The changing face of Saudi’s Careem Captains – and how that is helping society 

Careem Saudi launched in October 2013 and in the nearly five years we’ve been in the Kingdom we have seen some significant changes.

Our growth across the MENA region is driving affordability and choice which is, of course, a good thing… but it’s also improving society at the micro level.

We often heard people from Saudi Arabia say that there’s a pre-Careem Saudi and a post-Careem Saudi, such was the effect that Careem’s ride-hailing service had upon the country. This is especially true when it comes to the lives of women.

Before Careem launched, they were regularly dependent on their father, brothers or husbands to get them around and they were not in complete control of their daily lives. They may want to go out, but there’s no car at home so they must call a male relative or wait for the private driver who is already out taking their mother somewhere. Now if they need to go somewhere, they just press a button and a car arrives. We didn’t anticipate just how big the shift was going to be, but the Careem service was transformative.

Then this year, following the decree that women were able to drive in Saudi Arabia, we welcomed them as our first Captainahs in the Kingdom. But it’s not just women who are seeing their daily lives simplified and improved, there are also smaller, but no less significant changes as well.

Saudi Arabia is currently transforming and embarking on their Vision 2030 plan and part of this is a drive to get more locals into non-government jobs. Previously in Saudi many jobs were being done by expats, including that of driving. In 2017 regulation was passed allowing Saudi nationals to work as Careem Captains without restrictions, and from being a 94-percent-expat fleet we went in just six months to a 94-percent-Saudi fleet.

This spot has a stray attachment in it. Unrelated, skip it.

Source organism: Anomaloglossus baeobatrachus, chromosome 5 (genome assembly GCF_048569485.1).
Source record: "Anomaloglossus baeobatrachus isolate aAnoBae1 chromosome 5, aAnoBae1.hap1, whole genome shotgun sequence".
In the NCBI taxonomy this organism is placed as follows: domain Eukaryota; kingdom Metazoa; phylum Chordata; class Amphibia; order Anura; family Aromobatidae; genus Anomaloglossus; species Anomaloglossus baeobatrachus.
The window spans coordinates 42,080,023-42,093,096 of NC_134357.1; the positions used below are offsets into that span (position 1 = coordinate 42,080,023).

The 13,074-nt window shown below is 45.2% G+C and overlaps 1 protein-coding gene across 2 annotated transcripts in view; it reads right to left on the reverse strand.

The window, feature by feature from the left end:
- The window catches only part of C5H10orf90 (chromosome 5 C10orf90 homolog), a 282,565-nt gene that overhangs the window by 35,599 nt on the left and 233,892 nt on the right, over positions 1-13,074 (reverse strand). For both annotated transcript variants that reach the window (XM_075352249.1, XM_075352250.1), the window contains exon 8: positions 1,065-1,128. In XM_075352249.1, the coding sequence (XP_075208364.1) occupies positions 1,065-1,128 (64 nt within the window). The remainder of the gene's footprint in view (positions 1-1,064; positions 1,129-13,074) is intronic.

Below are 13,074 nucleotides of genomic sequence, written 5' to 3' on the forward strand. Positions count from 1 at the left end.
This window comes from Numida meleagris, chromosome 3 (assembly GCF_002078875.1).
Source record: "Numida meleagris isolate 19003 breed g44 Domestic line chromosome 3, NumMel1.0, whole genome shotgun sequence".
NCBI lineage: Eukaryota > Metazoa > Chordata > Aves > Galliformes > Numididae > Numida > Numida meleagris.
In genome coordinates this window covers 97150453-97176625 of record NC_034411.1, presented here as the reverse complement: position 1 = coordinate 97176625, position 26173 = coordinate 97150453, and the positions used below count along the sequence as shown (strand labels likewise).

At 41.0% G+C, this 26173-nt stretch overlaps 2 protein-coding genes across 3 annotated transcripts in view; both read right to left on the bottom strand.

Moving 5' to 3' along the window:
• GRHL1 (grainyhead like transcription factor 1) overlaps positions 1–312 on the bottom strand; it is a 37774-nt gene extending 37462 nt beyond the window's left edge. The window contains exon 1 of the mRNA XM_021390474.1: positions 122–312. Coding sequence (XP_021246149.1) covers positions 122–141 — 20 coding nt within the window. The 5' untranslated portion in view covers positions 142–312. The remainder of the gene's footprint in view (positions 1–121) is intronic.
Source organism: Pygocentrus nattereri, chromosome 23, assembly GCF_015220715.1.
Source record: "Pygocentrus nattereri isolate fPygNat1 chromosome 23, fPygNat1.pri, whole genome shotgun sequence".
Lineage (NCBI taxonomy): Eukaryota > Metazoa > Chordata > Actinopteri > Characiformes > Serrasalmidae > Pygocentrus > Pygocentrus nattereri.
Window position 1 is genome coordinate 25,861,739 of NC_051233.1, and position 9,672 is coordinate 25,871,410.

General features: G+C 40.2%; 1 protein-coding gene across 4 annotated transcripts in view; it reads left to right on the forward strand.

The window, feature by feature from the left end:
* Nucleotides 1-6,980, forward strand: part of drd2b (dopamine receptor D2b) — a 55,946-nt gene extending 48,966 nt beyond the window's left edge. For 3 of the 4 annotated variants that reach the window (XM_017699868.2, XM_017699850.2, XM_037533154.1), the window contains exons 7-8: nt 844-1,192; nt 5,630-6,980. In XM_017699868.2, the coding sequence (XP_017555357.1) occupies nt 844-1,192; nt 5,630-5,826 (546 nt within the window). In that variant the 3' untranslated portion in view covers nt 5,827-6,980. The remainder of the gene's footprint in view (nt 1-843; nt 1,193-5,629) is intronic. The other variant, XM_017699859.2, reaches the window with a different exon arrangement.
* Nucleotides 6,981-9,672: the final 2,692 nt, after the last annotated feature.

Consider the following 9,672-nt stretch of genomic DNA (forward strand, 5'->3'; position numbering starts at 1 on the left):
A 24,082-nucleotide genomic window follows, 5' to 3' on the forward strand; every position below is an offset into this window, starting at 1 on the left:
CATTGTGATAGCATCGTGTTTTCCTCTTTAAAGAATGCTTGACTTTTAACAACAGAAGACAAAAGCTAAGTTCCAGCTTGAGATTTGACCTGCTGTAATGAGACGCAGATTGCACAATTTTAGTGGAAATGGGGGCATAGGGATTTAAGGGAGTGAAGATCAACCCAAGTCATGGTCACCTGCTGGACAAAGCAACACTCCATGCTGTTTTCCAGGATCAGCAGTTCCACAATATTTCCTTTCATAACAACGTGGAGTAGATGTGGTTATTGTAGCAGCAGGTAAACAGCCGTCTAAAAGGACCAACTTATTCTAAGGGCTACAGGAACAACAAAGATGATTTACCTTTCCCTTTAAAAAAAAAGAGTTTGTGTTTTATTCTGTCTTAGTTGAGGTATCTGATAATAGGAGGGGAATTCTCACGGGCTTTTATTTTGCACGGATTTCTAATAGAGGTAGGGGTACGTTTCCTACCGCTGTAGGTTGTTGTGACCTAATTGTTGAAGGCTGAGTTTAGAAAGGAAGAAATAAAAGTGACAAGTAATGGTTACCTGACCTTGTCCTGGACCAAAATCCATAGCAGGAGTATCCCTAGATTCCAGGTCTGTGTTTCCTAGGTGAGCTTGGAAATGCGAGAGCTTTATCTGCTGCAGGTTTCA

Of course, it helped that we call them Captains and not drivers, that we showed them a lot of respect and the way we treat them encouraged nationals to work with us, but it also started influencing social interactions within the country. In addition, the nationalities of passengers travelling with Careem has gone from 97 percent expat to 74 percent Saudi national.

We were told by one Saudi national that he’d spent over 40 years growing up in the Kingdom and he’d never interacted with his countrymen in the way that he’s interacting with them now because “previously nearly all my interactions with people in these situations were with expats but now I’m interacting with my countrymen.” As a result, he was getting more of an insight to a part of society that he never knew existed.

Increasingly in Saudi societies, social circles of men and women are overlapping and there’s a transformation that is happening to society at the very micro level as people are becoming more comfortable interacting with each other.

Careem has brought job opportunities and greater mobility to Saudi Arabia,  but it has also had the side-effect of improved interaction.

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